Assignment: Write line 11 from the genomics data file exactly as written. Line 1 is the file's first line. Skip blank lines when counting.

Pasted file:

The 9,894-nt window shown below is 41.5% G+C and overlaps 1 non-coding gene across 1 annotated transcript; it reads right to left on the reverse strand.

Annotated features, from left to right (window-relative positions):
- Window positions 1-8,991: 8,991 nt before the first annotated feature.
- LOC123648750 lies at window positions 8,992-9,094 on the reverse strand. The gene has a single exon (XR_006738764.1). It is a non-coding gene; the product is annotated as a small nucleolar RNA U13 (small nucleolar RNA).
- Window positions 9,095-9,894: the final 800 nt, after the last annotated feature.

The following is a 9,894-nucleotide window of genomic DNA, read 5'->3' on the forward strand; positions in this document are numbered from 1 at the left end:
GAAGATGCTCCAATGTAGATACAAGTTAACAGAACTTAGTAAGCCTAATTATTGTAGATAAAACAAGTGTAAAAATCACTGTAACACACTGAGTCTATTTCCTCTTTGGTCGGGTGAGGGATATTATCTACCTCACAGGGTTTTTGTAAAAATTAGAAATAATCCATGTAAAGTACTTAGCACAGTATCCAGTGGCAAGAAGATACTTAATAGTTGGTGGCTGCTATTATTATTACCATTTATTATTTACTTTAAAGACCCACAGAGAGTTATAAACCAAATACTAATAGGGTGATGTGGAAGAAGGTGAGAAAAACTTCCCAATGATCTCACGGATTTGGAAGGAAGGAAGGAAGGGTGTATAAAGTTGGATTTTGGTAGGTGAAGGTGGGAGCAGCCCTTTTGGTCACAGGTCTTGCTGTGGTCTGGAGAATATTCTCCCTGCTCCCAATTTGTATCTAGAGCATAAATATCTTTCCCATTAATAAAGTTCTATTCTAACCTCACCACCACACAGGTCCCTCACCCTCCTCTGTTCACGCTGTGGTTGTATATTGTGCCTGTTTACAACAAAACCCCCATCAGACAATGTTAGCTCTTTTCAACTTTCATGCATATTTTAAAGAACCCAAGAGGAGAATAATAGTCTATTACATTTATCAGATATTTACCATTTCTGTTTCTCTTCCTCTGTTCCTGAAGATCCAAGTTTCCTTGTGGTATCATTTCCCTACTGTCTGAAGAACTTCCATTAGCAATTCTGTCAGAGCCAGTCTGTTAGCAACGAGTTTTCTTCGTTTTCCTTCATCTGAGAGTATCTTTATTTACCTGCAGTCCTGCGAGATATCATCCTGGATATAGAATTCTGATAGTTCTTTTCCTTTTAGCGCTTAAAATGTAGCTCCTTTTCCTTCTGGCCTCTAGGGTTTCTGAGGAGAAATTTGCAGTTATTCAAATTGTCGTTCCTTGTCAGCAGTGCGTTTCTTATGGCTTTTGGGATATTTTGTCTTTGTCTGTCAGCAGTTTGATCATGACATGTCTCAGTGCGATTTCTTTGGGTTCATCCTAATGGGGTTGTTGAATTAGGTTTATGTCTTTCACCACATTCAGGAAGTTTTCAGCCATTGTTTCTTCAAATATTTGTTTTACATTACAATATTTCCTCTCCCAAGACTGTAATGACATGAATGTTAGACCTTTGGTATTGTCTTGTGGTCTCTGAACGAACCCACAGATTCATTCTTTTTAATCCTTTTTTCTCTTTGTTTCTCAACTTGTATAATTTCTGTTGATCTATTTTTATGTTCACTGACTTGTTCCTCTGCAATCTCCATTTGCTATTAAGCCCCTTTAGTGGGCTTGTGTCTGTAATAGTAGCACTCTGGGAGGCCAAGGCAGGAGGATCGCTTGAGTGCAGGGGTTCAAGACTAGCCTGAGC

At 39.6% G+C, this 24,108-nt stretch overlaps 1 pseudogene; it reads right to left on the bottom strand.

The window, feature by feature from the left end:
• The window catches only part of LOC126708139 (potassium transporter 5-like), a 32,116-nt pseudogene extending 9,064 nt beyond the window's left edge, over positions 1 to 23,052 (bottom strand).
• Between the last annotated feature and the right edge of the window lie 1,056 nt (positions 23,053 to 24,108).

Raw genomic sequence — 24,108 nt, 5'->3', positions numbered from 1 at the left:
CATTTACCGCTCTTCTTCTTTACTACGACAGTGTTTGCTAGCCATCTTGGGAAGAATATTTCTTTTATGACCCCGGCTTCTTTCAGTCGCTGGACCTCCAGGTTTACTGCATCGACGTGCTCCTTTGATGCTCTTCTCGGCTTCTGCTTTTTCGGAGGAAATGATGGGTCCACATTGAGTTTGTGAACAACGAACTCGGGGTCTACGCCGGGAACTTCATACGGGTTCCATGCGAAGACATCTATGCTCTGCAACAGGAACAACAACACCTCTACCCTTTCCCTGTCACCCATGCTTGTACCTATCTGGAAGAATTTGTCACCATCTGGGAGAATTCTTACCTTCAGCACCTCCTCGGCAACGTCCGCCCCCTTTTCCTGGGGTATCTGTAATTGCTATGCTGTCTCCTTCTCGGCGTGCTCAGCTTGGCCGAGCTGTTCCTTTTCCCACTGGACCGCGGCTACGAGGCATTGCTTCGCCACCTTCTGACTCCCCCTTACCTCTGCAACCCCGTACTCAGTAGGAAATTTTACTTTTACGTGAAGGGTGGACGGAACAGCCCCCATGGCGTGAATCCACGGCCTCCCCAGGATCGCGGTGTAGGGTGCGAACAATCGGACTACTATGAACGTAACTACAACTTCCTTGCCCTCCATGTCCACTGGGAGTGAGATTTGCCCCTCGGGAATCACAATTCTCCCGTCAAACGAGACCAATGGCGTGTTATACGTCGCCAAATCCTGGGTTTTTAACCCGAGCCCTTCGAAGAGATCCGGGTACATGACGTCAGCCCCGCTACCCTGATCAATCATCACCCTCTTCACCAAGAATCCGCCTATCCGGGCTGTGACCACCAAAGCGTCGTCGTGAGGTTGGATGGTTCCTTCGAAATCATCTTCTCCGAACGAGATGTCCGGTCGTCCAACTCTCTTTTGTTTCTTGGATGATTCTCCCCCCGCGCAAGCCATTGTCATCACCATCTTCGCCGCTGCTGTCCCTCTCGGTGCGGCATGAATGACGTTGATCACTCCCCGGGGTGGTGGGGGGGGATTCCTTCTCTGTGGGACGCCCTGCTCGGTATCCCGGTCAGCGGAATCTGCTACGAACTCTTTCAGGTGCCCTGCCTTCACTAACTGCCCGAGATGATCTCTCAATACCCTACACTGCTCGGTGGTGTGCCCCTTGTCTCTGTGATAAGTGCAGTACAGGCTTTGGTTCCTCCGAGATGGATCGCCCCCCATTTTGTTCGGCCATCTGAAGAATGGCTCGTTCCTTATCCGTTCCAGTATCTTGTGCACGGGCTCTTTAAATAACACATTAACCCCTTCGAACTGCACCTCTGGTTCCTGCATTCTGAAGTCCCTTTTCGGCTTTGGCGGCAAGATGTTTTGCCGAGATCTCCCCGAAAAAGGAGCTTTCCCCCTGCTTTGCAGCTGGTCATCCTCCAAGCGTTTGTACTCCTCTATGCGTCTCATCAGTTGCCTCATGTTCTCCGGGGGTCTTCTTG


• Between the last annotated feature and the right edge of the window lie 1,056 nt (positions 23,053 to 24,108).